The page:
ties to submit a list of projects that meet the criteria of
how the spill impacted communities.
Hunsicker wants project proposals in place to be
graded on the criteria and will create a priority list in
which to disburse funds once they are received.
Bradenton Beach will submit at least five projects,
according to building official Steve Gilbert, who updated
commissioners at their March 7 capital improvement
"Congress has already appropriated monies from
the RESTORE Act, but there is no money there until
the lawsuit is settled," said Gilbert. "In the meantime,
Charlie wants to know about our proposed projects."
Criteria to be eligible for RESTORE Act funding
include dune restoration, environmental protection proj-
ects and beach nourishment.
Gilbert said the city's best chance for funding is
with the John Chappie Park, 1400 Gulf Drive N. He
estimates an $80,000 cost to create a dune, walkover,
and a boardwalk with kiosks along the path to educate
visitors about sea turtles and other wildlife.
"John Chappie Park is probably our most ambitious
project, and our most valuable," he said. "We figured
this is a good time as any to see if we can get it on the
Expansion of the BeachHouse Restaurant parking lot,
200 Gulf Drive N., Bradenton Beach, on the beachfront
opposite city hall was approved to begin Oct. 1, 2012,
according to a joint development agreement with Bra-
denton Beach signed last May. However, no work has
started since the June filing of a lawsuit seeking dis-
missal of the agreement. Islander Photo: Mark Young
Perry has since advised commissioners that she
would consider mediation, but would not recommend
arbitration. Mediation would likely be an effort to find
a compromise, but Meilner said compromise is not an
option, which is why it was not offered.
"For me, there is no compromise," Meilner said. "I
would not like to see half of a parking lot or just weekend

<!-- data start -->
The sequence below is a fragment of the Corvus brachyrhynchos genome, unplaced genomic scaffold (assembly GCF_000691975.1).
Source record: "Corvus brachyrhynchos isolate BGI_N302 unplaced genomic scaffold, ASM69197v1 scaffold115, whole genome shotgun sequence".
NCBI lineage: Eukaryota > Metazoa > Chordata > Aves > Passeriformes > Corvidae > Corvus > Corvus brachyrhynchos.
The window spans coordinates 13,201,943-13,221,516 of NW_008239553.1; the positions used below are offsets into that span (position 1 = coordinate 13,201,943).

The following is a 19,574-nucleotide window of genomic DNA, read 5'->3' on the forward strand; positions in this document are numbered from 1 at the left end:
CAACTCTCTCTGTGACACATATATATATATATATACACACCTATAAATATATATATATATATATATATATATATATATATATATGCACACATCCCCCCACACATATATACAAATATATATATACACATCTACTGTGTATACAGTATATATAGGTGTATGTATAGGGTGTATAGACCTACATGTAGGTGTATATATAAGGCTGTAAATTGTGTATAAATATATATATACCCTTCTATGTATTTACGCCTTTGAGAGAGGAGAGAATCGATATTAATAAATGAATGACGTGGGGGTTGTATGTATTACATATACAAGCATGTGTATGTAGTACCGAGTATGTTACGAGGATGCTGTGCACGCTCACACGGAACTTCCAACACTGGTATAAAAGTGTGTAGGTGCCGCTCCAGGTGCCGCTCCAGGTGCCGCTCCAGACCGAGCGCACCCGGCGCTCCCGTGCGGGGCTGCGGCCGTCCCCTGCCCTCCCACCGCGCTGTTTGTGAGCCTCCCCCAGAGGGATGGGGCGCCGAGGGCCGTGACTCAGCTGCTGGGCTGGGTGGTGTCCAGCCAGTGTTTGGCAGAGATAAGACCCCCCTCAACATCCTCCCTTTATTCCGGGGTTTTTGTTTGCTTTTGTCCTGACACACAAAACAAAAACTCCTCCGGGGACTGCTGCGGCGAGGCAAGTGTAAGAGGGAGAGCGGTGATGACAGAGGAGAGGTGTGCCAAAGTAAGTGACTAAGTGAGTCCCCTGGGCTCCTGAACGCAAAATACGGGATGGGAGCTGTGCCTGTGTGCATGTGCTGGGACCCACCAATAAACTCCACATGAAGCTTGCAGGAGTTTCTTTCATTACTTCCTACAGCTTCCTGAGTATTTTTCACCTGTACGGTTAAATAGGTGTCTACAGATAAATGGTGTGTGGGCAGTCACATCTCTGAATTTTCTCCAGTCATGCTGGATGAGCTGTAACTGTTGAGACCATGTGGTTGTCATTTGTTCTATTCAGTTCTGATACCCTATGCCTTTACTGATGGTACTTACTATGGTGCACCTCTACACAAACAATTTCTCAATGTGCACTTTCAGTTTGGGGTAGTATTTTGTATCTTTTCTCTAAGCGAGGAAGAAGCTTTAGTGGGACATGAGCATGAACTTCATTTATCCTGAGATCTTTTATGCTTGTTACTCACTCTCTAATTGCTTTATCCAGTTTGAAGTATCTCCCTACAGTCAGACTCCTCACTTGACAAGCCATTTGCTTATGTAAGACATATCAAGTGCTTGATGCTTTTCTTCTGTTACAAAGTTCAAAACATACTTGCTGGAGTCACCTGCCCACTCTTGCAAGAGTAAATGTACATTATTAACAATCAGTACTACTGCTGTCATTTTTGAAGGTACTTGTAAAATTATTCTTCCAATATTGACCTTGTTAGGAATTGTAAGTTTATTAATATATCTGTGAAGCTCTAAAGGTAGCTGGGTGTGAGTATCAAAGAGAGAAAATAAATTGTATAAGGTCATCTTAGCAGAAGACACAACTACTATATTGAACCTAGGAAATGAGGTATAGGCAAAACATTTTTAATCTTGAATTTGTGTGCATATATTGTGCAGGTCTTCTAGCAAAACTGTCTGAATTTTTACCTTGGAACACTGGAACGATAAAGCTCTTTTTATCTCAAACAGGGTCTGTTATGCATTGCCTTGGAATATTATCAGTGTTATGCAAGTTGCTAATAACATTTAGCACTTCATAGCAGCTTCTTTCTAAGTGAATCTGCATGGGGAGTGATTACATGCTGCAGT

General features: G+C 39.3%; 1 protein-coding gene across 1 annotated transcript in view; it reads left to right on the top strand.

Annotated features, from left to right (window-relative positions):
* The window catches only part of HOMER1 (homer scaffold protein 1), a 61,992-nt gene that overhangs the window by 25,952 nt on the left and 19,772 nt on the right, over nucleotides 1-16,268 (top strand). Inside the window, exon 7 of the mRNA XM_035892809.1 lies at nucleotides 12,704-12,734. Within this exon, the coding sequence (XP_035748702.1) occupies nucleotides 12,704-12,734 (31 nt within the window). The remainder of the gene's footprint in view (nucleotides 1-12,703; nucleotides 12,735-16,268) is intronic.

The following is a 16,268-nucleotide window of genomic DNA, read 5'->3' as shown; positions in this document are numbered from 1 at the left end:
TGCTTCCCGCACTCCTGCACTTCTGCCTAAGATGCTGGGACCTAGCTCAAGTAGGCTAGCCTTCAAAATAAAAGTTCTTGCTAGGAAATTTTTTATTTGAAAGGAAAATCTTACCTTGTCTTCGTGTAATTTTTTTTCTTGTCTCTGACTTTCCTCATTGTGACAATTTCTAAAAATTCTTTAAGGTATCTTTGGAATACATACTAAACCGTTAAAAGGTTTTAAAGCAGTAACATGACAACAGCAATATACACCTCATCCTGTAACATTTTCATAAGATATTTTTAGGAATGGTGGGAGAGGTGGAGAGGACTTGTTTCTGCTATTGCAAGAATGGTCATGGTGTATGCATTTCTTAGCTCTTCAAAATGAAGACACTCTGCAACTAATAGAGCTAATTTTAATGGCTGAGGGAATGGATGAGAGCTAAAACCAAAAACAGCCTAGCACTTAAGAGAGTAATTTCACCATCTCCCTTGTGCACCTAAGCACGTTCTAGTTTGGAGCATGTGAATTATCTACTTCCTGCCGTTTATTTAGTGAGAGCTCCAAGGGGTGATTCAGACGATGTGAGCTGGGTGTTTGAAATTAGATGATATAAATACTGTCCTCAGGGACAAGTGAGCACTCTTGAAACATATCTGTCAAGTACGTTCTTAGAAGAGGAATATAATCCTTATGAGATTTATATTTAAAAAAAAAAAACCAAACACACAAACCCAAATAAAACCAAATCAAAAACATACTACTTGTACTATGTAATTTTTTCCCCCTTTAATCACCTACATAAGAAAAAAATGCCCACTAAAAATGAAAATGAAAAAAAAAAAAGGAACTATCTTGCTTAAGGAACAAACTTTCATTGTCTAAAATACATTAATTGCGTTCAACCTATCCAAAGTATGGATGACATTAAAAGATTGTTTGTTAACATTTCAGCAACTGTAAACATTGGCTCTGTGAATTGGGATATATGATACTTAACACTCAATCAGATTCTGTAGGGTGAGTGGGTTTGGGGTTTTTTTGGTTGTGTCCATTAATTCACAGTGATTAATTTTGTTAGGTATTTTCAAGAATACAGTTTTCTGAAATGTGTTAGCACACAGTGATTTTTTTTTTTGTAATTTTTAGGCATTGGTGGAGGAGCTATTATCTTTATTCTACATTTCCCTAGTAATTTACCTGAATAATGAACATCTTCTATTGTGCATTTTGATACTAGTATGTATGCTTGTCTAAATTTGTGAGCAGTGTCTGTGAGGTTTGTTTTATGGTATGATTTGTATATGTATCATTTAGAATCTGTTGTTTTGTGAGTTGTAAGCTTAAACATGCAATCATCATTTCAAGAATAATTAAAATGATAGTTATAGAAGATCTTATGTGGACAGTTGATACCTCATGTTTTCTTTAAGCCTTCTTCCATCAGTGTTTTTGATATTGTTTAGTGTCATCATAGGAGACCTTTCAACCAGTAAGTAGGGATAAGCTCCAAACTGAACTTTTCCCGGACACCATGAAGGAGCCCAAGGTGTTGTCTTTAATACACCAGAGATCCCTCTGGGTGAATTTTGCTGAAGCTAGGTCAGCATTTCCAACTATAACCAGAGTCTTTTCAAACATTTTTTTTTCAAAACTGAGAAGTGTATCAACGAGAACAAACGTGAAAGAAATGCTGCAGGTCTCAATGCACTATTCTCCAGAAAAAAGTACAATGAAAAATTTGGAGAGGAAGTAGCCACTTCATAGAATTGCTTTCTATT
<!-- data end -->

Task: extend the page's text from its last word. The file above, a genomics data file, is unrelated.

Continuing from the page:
parking. This parking lot violates too many ordinances.
This is renourished soil paid for by taxpayers."
P&Z didn't take issue with the proposed dune, just
the parking lot. Since both elements were tied into the
joint development agreement, Meilner said the board had
no choice but to render their judgment based on the proj-
ect as a whole.
The agreement authorized the project to begin Oct.
1, 2012, but no work has begun. The lawsuit stipulates
that should the plaintiffs win, the city would have to undo
whatever construction had been completed.
Meilner said the city is smart to delay the project.
"They have no guarantee that it will end in their
favor," she said. "They've violated the city charter, the
priority list. It's perfect for an environmental display
Katie Pierola Park, 2206 Gulf Drive N., also is a
Gilbert said additional beach renourishment and
the establishment of dunes and a chickee hut is part
of the proposal, "but that's not set in stone. It's just an
idea of something we want to do there."
The estimated cost is $85,000.
Thirdly, Gilbert said the beach access at 11th Street
North needs clarification. He said a 1993 U.S. Army
Corps of Engineers map shows it as an access, "but it
kind of meanders into private property."
For $50,000 of RESTORE Act funding, Gilbert
said signage, landscaping and a clear defining of the
beach access would help keep people from straying on
"That access isn't even identified right now," he
said. "It's a nice place to put in a grade level entrance
and a dune walkover onto the beach."
Gilbert said his fourth proposal is an overall res-
toration and enhancement of city beach accesses. He
estimates the cost at $160,000.
"It would be to restore public beach access as far
as identifying those accesses and maybe adding dune
walkovers, as well as identifying parking spaces that
might be available," he said.
Commissioner Ric Gatehouse has previously sug-
gested the city look at the Cortez Beach parking situ-
ation. Gatehouse has proposed diagonal parking that
would force traffic one way back onto Gulf Drive.
Gatehouse said he would like that project to be
among the RESTORE Act proposals.
\ ly experience in life is when you don't ask the
questions, the answer is always no," he said. "I'd hate
to be here a year from now and ask why we didn't ask
for it when we had the chance."
Gilbert was given a consensus to proceed with sub-
mitting five projects to Manatee County.
comprehensive plan and the LDC. They selectively
enforce codes for themselves and ask the citizens to
adhere to each and every one."
Meilner said she made the offer for arbitration
because after months of motions and discovery, "we will
end up before a judge who will then decide the matter.
Our offer would take us to that point instantly."
Meilner said she and her co-plaintiffs are willing to
accept the decision of an arbitrator, "whatever the out-
come and walk away. It would have saved thousands of
dollars and months of delays."
Thus far, there has been very little word from the city
as to its intentions other than Perry's statement against
arbitration and one shade meeting to discuss the offer.